Wolfgang Pauli’s Journey Inward
Men go abroad to wonder at the heights of mountains, at the huge
waves of the sea, at the long courses of the rivers, at the vast
compass of the ocean, at the circular motions of the stars, and they
pass by themselves without wondering.
— St. Augustine
When she was little, my daughter Madelynn loved to listen to physics anecdotes; I suppose they served to humanize my somewhat forbidding profession. (Later, in College, she would admit sheepishly that all those years she had believed the word “anecdote” to mean “a story about a physicist.”) By the time she was in high school she knew all about Galileo’s cannon balls, Newton’s apple, and young Einstein’s magnet, but her favorite stories, by a long shot, were about Wolfgang Pauli.
Pauli (1900-1958), who was born in Austria and spent most of his career in Switzerland, was a physicists’ physicist. Although his name is hardly a household word, his role in charting the architecture of the atom, his dramatic prediction of the existence of the elusive neutrino particlethirty-six years before its actual discovery, and his unsurpassed mathematical prowess placed him in the pantheon of physics. He began his career as a prodigy at age nineteen and did not stop calculating (which he called “x-ing”, from the symbol x in algebra) until his premature death of cancer. Along the way he won a Nobel Prize for discovering two fundamental laws of physics and left a treasure trove of about 2500 scientific letters1 published in a massive edition that has been a work in progress for the last twenty-five years. The sheer volume of those letters reflects Pauli’s towering stature in the physics community. His scathing but usually reliable critiques of errors and shoddy workmanship earned him the epithets “The Conscience of Theoretical Physics” among colleagues, and “The Pope of Theoretical Physics” in the press.2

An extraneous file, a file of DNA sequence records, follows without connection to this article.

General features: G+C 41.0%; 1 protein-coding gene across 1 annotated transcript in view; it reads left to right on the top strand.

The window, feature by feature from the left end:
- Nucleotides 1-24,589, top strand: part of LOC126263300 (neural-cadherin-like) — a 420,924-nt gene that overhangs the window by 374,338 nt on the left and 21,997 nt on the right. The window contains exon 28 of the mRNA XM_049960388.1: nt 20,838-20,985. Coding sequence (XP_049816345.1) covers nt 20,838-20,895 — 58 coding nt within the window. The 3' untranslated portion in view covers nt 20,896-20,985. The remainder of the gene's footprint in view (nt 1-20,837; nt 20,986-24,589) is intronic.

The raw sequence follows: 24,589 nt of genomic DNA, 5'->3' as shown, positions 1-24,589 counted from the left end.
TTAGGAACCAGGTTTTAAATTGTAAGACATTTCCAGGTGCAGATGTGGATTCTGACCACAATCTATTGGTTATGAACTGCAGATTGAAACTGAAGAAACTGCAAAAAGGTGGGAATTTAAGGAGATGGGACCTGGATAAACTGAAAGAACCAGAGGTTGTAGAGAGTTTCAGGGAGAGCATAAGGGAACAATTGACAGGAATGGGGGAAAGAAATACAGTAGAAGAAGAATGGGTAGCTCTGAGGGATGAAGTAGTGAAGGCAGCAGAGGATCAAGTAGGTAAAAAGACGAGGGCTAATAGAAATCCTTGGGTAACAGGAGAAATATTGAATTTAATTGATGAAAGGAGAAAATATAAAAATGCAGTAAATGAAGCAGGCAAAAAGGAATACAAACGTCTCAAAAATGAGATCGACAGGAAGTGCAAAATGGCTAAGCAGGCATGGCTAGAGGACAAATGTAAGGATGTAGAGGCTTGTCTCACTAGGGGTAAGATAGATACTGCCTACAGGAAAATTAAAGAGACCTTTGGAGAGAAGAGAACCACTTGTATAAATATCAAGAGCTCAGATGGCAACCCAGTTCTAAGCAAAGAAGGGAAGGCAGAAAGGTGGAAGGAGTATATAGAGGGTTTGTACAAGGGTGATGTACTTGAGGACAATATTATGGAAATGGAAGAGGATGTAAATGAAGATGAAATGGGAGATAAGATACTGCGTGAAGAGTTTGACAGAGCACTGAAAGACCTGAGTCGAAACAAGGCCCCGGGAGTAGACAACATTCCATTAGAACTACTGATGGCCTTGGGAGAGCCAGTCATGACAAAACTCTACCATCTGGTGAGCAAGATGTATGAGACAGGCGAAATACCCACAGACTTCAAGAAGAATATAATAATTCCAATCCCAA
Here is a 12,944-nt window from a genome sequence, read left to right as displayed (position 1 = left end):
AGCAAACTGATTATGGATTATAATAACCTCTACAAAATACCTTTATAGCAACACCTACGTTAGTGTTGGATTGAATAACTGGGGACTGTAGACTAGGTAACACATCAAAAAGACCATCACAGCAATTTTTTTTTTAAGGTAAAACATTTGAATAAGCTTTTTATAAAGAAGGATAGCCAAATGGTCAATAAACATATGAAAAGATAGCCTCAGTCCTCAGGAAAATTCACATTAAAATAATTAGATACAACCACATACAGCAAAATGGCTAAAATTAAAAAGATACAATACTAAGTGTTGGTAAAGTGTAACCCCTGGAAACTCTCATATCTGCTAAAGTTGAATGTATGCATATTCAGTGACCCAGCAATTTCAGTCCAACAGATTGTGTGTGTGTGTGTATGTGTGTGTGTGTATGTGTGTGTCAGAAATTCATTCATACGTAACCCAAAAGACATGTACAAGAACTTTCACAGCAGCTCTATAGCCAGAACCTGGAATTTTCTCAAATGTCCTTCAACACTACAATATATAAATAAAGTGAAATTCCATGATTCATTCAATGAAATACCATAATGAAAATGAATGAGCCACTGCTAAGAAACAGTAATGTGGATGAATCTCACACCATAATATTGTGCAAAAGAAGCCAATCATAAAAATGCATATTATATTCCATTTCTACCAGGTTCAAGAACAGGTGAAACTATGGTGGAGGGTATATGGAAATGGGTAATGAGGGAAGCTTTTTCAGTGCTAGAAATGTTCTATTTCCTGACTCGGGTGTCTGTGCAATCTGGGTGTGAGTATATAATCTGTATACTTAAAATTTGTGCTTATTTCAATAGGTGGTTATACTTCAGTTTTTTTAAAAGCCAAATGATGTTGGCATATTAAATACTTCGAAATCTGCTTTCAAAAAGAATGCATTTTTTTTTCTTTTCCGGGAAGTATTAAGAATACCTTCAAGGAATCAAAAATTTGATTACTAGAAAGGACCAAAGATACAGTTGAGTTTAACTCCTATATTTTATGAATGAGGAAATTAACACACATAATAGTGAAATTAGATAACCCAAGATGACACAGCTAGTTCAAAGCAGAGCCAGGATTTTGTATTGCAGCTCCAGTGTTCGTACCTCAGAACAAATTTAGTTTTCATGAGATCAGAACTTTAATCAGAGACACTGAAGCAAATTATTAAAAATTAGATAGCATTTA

But none of that interested Madelynn. What fascinated and never ceased to delight her was the Pauli effect. Pauli was convinced that he carried an unfortunate aura that doomed experimental apparatus to behave erratically or fail altogether when he was nearby. He believed that a sort of black cloud hovering permanently over his head jinxed any mechanical equipment unlucky enough to be brushed by its penumbra. Although most physicists laughingly dismissed the Pauli effect as a quaint superstition, he himself took it very seriously, and a few of his most illustrious experimental colleagues actually banned him from their laboratories.3
Throughout my career, tales of the mayhem allegedly caused by Pauli’s mere presence have circulated through the physics community by word of mouth. Madelynn’s favorite story concerned Pauli’s visit to Brussels in November of 1948 to attend an international conference.4 The free-spirited Italian experimental physicist Beppo Occhialini, temporarily installed in the city during the difficult aftermath of WWII, set out to tease Pauli with a practical joke. Accordingly, he rigged a hanging lamp in his laboratory to the door in such a manner that it would come crashing to the floor with a great clatter as soon as someone entered. After the mechanism had been connected and tested with care, Pauli, who normally gave laboratories a wide berth, was cajoled into agreeing to a brief visit. When the moment arrived and the great man opened the door, nothing happened.
The story caused Madelynn to melt with glee, no matter how often she heard it.
With casual acquaintances Pauli joked about his mysterious affliction, but close associates knew that to him it was not a laughing matter. It was merely the tip of an iceberg — a visible clue to something much larger and more portentous. The Pauli effect was nothing less than a public hint of irrationality (which he defined to be beyond reason, but not contrary to it)5 in a life that appeared to be dominated by reason. It was the black dot in the white yang, which in turn represents the male in the ancient Chinese yin-yang symbol. In time Pauli came to feel that the irrational component of his personality, represented by the black, female yin, was every bit as significant as its rational counterpart. Pauli called it his shadow and struggled to come to terms with it. What he yearned for was a harmonious balance of yin and yang, of female and male elements, of the irrational and the rational, of soul and body, of religion and science.